Pumped Storage Legislation Advancing

Published On: May 18, 2020

As we have been reporting, there are two bills dealing with the NextEra Eagle Crest Pumped Storage Project, one that is currently being held in committee, and the other which passed unanimously and is on its way to the Appropriations Committee where it will likely be held – at least for a while.

On May 14, the Assembly Water Parks and Wildlife Committee voted unanimously to pass Assembly Bill 2736 that calls on the State Water Resources Control Board (SWRCB) to review the proposed Eagle Crest Pumped Storage Project. The bill calls on Eagle Crest to issue any plans, technical reports, or monitoring data reports related to groundwater to the SWRCB. The bill also allows for civil penalties up to $1,000,000.

The author claims the intent of AB 2736 is to enhance the State’s ability to monitor and quickly respond with tangible enforcement mechanisms to prevent or mitigate any potential threat to the natural resources of Joshua Tree Nation Park from renewable energy development.

However, the bill analysis states, “project proponents cannot be ordered to provide information to the SWRCB. This bill includes provisions that are present in the Eagle Mountain Project’s FERC [Federal Energy Regulatory Commission] license, including the prohibition on the extraction of groundwater in excess of maximum allowable change thresholds. Since the SWRCB has no further discretionary approval authority for the project, and cannot enforce the FERC license conditions, it is unlikely that the SWRCB could take action under this provision of the bill.”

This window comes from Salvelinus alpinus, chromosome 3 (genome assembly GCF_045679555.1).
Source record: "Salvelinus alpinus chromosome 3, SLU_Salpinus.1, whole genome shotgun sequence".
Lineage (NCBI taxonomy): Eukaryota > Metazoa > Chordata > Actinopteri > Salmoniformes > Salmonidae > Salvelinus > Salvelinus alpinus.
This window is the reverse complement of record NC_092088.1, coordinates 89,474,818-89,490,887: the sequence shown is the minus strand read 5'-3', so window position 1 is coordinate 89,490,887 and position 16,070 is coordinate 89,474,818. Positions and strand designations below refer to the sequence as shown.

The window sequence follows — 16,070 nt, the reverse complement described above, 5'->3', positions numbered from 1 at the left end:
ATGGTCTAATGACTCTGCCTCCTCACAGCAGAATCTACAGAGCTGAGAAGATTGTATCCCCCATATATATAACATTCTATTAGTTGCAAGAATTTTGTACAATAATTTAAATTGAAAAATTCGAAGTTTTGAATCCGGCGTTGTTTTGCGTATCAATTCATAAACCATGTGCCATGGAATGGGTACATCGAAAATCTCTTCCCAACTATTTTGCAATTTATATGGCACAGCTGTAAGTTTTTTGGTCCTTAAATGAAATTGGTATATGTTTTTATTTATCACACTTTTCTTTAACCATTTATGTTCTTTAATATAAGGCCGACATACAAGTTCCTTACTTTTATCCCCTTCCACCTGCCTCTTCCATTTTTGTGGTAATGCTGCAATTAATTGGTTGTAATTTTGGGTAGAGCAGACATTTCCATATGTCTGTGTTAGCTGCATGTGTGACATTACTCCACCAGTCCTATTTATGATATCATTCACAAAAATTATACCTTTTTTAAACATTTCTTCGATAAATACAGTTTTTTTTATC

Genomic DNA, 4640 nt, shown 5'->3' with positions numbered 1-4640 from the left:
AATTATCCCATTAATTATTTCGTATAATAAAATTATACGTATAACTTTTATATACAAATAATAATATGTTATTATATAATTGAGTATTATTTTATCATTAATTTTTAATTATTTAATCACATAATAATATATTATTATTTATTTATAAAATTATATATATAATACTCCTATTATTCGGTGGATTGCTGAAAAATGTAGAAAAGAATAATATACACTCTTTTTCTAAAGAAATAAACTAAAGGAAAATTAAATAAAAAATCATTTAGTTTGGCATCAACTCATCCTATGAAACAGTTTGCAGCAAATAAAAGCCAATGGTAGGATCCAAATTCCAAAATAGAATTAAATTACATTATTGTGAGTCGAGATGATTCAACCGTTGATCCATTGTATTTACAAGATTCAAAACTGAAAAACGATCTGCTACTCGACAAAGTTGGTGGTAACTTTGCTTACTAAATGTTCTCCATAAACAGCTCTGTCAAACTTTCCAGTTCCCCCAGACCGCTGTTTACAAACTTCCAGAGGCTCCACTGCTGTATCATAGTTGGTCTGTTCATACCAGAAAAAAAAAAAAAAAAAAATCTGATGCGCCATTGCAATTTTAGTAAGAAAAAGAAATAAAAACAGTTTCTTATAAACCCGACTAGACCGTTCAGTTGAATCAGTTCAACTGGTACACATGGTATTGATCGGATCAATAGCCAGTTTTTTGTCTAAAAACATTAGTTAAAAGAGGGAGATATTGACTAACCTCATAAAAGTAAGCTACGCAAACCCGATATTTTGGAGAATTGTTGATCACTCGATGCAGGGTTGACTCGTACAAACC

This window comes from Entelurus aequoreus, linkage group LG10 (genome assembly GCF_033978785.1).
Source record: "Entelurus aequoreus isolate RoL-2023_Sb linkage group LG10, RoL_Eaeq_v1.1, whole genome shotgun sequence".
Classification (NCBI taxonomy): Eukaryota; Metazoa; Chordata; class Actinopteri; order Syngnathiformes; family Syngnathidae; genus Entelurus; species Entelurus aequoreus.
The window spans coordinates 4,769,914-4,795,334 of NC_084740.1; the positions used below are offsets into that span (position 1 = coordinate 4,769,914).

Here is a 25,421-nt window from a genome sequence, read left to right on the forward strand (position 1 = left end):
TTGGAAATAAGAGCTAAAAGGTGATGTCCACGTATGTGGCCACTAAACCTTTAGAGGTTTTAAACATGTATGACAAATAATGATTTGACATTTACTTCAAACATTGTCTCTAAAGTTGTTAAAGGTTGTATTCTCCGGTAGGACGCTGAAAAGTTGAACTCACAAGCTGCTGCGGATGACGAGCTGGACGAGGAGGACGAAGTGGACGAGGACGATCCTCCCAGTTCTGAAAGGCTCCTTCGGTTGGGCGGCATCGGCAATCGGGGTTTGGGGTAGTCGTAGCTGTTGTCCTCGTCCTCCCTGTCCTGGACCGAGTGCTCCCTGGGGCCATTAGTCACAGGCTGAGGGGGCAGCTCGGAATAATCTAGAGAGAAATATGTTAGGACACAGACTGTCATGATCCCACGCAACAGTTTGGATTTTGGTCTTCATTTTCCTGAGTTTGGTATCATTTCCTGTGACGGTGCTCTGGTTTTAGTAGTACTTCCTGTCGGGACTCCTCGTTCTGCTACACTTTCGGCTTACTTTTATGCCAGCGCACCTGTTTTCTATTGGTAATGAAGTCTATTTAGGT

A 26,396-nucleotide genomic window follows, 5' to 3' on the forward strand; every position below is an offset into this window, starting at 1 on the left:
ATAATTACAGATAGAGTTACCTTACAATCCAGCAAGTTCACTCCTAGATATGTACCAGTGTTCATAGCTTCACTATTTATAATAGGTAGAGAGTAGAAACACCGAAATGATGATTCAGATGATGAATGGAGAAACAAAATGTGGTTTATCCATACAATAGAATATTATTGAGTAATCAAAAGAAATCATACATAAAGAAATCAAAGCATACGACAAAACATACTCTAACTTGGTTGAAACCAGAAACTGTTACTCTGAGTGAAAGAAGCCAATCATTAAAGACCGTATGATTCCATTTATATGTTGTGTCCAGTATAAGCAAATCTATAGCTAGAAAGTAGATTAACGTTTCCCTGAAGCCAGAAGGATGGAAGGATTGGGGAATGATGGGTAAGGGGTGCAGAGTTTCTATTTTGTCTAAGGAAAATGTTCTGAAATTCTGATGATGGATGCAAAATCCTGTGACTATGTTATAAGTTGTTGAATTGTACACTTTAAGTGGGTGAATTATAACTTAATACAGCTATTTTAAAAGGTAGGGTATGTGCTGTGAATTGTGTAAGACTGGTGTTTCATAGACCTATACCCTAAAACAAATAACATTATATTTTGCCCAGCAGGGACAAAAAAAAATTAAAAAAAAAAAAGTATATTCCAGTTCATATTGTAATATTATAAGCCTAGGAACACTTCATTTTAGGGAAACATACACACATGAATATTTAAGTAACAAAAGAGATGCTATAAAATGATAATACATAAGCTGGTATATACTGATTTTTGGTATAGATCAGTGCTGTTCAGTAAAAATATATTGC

The analysis further stated that, “It is important to note that WAT [water code] § 13350 does not currently cap civil penalties as this bill proposes. Similar to the issues noted above, since the SWRCB has no authority over the project, it could not enforce these provisions.” 

Critical support for the bill came from Eagle Crest owner NextEra and also from labor. Meanwhile, a broad coalition of energy producers, renewable energy interests, and environmental groups opposed the bill, claiming it does nothing. “[The bill] does not add protections for Joshua Tree, nor does it address environmental concerns or protect ratepayers from an unnecessary project and costs.”

The opposition sees the bill as another attempt to greenlight NextEra’s Eagle Crest project.

Despite the opposition and the bill analysis, the committee passed the bill unanimously with amendments.

Meanwhile, AB 2255 (Eggman), which requires the California Public Utilities Commission to incorporate long-duration energy storage systems, as defined, into their energy and resource planning, still sits in the Assembly Natural Resources Committee. While the bill is not scheduled, three members of the Parks & Wildlife Committee also sit on the Natural Resources Committee, including the Chair, Laura Friedman.

As we have also previously reported, this is not the first time an Eagle Crest bill has been authored. Senate Bill 772 (Bradford, 2019) would have required the California Independent System Operator (CAISO) to solicit for up to 4,400 megawatts (MWs), as specified, of long-duration bulk energy storage recovered by electric ratepayers in the CAISO grid through a federally approved rate. The bill died on the Senate Floor. AB 2787 (Quirk, 2018) would have required utilities to buy energy from pumped storage hydropower projects like Eagle Crest. The bill died on the Senate Floor.

About the Author: Matt Ross

Matt Ross is a Senior Consultant in the energy industry and has more than a dozen years of experience in state government. He can be reached at matt at govreport.org